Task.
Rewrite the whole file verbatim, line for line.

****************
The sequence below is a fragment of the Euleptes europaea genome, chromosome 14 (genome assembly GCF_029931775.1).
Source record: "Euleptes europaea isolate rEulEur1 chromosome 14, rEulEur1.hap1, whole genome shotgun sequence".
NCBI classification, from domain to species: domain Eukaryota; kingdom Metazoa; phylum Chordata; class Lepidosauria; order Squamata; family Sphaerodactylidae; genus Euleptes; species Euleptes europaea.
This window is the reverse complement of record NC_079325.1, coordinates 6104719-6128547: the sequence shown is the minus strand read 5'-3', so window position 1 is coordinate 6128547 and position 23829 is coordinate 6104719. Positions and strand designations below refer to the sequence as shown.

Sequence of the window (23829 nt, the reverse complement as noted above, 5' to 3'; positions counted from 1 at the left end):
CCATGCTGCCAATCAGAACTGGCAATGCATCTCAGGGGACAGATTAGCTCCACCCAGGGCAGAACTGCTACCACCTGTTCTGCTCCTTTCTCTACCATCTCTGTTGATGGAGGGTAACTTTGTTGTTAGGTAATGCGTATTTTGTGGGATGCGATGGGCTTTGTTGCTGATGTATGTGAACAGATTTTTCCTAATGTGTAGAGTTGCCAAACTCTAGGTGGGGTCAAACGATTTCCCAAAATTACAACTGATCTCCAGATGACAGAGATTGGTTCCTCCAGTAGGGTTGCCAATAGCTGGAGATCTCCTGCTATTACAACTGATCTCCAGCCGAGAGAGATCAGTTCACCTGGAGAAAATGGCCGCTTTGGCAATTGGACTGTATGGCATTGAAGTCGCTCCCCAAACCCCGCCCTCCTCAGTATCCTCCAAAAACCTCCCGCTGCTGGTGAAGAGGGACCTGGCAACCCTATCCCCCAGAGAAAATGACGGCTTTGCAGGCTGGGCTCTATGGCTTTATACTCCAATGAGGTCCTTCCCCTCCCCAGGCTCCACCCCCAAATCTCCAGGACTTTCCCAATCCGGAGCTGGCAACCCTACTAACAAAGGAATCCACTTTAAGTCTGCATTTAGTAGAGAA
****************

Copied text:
The sequence below is a fragment of the Euleptes europaea genome, chromosome 14 (genome assembly GCF_029931775.1).
Source record: "Euleptes europaea isolate rEulEur1 chromosome 14, rEulEur1.hap1, whole genome shotgun sequence".
NCBI classification, from domain to species: domain Eukaryota; kingdom Metazoa; phylum Chordata; class Lepidosauria; order Squamata; family Sphaerodactylidae; genus Euleptes; species Euleptes europaea.
This window is the reverse complement of record NC_079325.1, coordinates 6104719-6128547: the sequence shown is the minus strand read 5'-3', so window position 1 is coordinate 6128547 and position 23829 is coordinate 6104719. Positions and strand designations below refer to the sequence as shown.

Sequence of the window (23829 nt, the reverse complement as noted above, 5' to 3'; positions counted from 1 at the left end):
CCATGCTGCCAATCAGAACTGGCAATGCATCTCAGGGGACAGATTAGCTCCACCCAGGGCAGAACTGCTACCACCTGTTCTGCTCCTTTCTCTACCATCTCTGTTGATGGAGGGTAACTTTGTTGTTAGGTAATGCGTATTTTGTGGGATGCGATGGGCTTTGTTGCTGATGTATGTGAACAGATTTTTCCTAATGTGTAGAGTTGCCAAACTCTAGGTGGGGTCAAACGATTTCCCAAAATTACAACTGATCTCCAGATGACAGAGATTGGTTCCTCCAGTAGGGTTGCCAATAGCTGGAGATCTCCTGCTATTACAACTGATCTCCAGCCGAGAGAGATCAGTTCACCTGGAGAAAATGGCCGCTTTGGCAATTGGACTGTATGGCATTGAAGTCGCTCCCCAAACCCCGCCCTCCTCAGTATCCTCCAAAAACCTCCCGCTGCTGGTGAAGAGGGACCTGGCAACCCTATCCCCCAGAGAAAATGACGGCTTTGCAGGCTGGGCTCTATGGCTTTATACTCCAATGAGGTCCTTCCCCTCCCCAGGCTCCACCCCCAAATCTCCAGGACTTTCCCAATCCGGAGCTGGCAACCCTACTAACAAAGGAATCCACTTTAAGTCTGCATTTAGTAGAGAA